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Source: Long Island Herald

DEC seeks upgrades at I.P. power plant


Posted: January 28, 2010
Originally Published: January 27, 2010

The New York State Department of Environmental Conservation has determined that National Grid must upgrade the cooling system at the E.F Barrett Power Station in Island Park. Spokeswoman Aphrodite Montalvo explained that the DEC reviews the company's operating permit every five years, and issued the new stipulation as a condition of permit renewal to operate the facility. By switching from its current cooling system to a closed-cycle cooling system, the DEC said the power plant will be able to significantly reduce the impact its operations have on the environment.

Kyle Rabin, executive director of the environmental group Network for New Energy Choices, applauded the decision, and said that it would help save millions of winter flounder — a species integral to the local ecosystem as well as the community's recreational and commercial fishing industry. He explained that the plant's current “once-through” cooling system draws in and discharges large amounts of water, trapping fish and their eggs in the system. By contrast, he said, a closed-cycle cooling system would take in far less water and recirculate it, reducing both the amount of water drawn from the South Shore Estuary, as well as the number of fish trapped and killed in the process. Adrienne Esposito, with Citizens Campaign for the Environment, added that because a closed-cycle cooling system takes in so much less water, it would reduce fish kills by 95 percent, as shown by data compiled by the DEC.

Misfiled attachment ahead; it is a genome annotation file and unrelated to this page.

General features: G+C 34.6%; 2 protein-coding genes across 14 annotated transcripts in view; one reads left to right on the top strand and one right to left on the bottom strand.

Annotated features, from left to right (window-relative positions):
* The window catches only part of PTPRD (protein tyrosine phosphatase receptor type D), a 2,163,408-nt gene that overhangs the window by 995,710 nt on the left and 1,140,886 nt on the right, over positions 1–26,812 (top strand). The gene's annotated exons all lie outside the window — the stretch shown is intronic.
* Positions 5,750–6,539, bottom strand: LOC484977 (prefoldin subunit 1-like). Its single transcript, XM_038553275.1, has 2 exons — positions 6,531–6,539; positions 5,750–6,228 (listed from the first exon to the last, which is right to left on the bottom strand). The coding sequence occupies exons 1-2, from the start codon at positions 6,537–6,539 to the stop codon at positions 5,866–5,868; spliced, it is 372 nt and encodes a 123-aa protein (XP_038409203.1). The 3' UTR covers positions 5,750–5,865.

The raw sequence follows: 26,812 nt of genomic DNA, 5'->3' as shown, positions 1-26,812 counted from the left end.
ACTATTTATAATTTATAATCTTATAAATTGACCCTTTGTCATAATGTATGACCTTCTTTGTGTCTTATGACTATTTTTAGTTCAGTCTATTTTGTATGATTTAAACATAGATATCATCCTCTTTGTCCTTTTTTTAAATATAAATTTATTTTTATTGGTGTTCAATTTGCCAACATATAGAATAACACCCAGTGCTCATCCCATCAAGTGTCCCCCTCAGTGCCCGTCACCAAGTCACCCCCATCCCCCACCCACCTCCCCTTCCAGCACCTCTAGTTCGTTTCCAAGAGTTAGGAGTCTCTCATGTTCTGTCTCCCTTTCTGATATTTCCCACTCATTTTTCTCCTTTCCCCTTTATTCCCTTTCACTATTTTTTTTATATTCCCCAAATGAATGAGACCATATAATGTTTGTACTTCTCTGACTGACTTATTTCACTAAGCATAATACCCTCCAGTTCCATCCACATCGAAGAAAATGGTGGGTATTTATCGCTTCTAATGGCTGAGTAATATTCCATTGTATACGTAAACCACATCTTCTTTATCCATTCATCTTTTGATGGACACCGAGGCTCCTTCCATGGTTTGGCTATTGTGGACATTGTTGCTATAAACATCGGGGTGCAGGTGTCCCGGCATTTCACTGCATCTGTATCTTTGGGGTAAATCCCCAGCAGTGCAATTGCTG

The Barrett plant, which is located in Island Park and draws water from Barnum's channel, is owned by National Grid, but the Long Island Power Authority is responsible for its power distribution system. In its contract with the company, LIPA had an option to purchase the plant from National Grid, but decided earlier this year not to do so, saying it could not afford to buy the plant.

In a statement, Robert Teetz, National Grid's director of environmental management for New York South, said the company is reviewing the DEC's draft permit. “National Grid is committed to continued compliance with all federal and state regulations and is working with the DEC to protect marine organisms in the South Shore Bays while balancing potential economic impacts to LIPA customers,” Teetz said. According to the DEC, upgrading the facility's cooling system will bring the plant under compliance with the federal Clean Water Act.

The DEC is currently holding a public comment period on the draft permit. To view the permit and to comment on it, visit visit http://www.dec.ny.gov/enb/20091223_reg1.html. The DEC is accepting public comments until March 24.